Clinton's campaign advantageously used the then-prevailing recession in the United States as one of the campaign's means to successfully unseat George H. W. Bush. In March 1991, days after the ground invasion of Iraq, 90% of polled Americans approved of President Bush's job performance. Later the next year, Americans' opinions had turned sharply; 64% of polled Americans disapproved of Bush's job performance in August 1992.
A reason for the rapid acceptance of this admonishment is that without a solid economy people become fearful and irrational. And by "people" we mean the voting public.
International trade creates economic growth in every state, and now supports an estimated 41 million American jobs. U.S. trade-related employment grew three and a half times faster than total U.S. employment between 2004 and 2014. Global economic engagement is critical to the well-being of the people in all the United States.
But for some reason, both political parties ignored reality in 2016 because of Donald Trump's successful pitch to the Deplorables that international trade was the source of all their economic problems.
In the case of the economy of the Pacific States, it is not possible to understand what is important without understanding history. The general trade pattern initially established by the Spanish is particularly critical to the economic expansion of the Pacific States.
As explained in a previous post, by 1571 (50 years before the Pilgrims and the first Thanksgiving) the city of Manila became the capital of the Spanish East Indies, with trade soon beginning via the Manila-Acapulco Galleons utilizing that efficient sailing route from the Philippine Islands to Mexico which took advantage of the Kuroshio Current and the California Current.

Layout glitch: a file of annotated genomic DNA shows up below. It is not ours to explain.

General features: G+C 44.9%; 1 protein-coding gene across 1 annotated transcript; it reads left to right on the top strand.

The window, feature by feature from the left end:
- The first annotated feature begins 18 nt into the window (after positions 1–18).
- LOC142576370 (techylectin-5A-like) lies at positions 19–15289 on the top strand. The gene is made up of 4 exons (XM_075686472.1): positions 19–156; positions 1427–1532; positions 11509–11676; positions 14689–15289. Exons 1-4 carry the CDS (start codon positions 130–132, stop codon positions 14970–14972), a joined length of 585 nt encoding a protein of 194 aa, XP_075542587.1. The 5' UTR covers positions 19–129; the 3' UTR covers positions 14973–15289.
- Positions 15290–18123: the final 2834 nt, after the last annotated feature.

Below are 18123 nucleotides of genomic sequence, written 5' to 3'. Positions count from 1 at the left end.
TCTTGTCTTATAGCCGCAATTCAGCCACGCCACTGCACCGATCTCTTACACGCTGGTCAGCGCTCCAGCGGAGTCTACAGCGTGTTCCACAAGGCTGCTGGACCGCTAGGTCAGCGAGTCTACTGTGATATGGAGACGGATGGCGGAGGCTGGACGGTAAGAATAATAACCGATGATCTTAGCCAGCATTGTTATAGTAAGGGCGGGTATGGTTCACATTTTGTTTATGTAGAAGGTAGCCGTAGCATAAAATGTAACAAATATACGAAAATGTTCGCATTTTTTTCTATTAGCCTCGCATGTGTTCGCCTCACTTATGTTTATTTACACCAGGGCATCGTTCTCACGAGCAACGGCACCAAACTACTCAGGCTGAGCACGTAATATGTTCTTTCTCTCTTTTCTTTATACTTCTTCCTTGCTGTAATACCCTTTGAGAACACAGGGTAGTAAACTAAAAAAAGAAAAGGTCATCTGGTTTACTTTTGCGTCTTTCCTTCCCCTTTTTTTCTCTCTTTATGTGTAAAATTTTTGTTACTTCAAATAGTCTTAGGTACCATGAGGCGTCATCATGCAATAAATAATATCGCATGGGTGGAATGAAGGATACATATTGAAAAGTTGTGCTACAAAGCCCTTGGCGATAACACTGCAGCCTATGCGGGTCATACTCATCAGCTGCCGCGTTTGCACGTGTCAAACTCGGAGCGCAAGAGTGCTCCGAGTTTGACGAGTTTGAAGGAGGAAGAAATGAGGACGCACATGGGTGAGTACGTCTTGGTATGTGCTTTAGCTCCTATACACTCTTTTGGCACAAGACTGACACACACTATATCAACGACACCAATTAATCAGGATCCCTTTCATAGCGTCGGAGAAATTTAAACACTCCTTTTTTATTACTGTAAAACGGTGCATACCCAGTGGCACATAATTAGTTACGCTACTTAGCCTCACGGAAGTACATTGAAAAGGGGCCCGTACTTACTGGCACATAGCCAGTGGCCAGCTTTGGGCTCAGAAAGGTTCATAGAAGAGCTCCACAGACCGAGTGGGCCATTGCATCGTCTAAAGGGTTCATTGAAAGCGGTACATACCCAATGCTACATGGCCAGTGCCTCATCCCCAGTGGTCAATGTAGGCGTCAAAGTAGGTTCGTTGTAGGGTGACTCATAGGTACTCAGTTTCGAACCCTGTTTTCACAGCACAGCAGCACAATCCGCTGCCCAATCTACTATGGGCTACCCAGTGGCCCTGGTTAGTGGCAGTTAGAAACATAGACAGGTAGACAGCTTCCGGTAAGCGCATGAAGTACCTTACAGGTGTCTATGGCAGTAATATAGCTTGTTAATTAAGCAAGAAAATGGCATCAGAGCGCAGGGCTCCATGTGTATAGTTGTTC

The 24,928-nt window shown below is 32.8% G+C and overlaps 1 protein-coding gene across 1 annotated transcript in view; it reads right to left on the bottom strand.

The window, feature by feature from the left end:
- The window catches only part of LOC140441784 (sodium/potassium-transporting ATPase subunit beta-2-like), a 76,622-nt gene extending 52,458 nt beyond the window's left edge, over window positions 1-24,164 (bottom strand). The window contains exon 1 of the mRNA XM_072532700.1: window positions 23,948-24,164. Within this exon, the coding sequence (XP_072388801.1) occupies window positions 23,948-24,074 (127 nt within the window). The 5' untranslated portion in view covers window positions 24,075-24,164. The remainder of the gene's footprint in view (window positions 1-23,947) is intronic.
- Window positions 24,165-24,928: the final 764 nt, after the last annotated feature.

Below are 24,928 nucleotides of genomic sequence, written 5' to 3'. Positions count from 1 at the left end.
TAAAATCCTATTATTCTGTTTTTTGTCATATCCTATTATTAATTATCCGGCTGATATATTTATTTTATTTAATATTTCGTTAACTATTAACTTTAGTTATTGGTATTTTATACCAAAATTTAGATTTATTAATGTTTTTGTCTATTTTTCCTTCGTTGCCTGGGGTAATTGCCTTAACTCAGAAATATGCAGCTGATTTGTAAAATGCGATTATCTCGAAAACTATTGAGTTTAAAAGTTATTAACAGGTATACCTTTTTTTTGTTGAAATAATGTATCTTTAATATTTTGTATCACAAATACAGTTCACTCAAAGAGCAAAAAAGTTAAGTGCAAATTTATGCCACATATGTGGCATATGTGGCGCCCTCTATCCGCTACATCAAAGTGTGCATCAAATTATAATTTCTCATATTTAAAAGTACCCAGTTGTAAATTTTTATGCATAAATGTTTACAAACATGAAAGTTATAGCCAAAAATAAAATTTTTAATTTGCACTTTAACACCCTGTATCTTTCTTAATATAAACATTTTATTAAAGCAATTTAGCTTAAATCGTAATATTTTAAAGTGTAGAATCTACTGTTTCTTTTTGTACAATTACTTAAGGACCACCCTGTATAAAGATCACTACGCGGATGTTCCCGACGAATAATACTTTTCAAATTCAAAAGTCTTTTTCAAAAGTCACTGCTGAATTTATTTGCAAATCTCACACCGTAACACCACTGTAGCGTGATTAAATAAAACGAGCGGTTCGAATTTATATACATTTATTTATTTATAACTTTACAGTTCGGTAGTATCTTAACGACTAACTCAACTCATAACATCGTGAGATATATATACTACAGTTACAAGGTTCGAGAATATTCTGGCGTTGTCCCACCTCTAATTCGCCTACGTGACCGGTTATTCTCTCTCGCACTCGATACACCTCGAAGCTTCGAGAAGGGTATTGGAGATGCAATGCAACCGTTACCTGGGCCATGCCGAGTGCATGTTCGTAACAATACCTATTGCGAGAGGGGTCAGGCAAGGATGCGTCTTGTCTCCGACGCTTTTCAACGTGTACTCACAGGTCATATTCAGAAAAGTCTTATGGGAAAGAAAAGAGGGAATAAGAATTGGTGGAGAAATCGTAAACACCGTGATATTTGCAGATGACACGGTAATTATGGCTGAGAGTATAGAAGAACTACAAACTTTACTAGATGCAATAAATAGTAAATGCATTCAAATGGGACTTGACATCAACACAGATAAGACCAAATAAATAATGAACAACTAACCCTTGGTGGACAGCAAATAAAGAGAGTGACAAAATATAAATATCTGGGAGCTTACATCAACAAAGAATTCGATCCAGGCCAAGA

Products such as silk, spices, porcelain, silver, and gold were shipped between the Americas and Asia with the ships sailing down the Pacific Coast along lands now known as Washington, Oregon, and California. Trade with Ming China via Manila served a major source of revenue for the Spanish Empire.
To put it bluntly, the blatant attack from East of the Mississippi killing the Trans-Pacific Partnership (TPP) was a declaration of war on the Pacific States economy that cannot be forgiven, and it was carried out by both political parties led by politicians from East of the Mississippi.
The only significant exception was a 2016 opinion piece written by Ohio Governor John Kasich on the Trans-Pacific Partnership that appeared in The Washington Post in which he explained why the TPP was critical to the security of all of these United States:
Don’t be fooled by divisive talk in the presidential campaign that the TPP is only a debate about trade. At its very core, this agreement is about making sure the United States continues to strengthen its essential alliances and is willing to sustain its standing as the global leader — something we have done for more than half a century.When Governor Kasich politely wrote "don't be fooled by divisive talk," what he meant was don't be fooled by the lies and falsehoods. The TPP was a smart defensive strategy when viewed even from Ohio.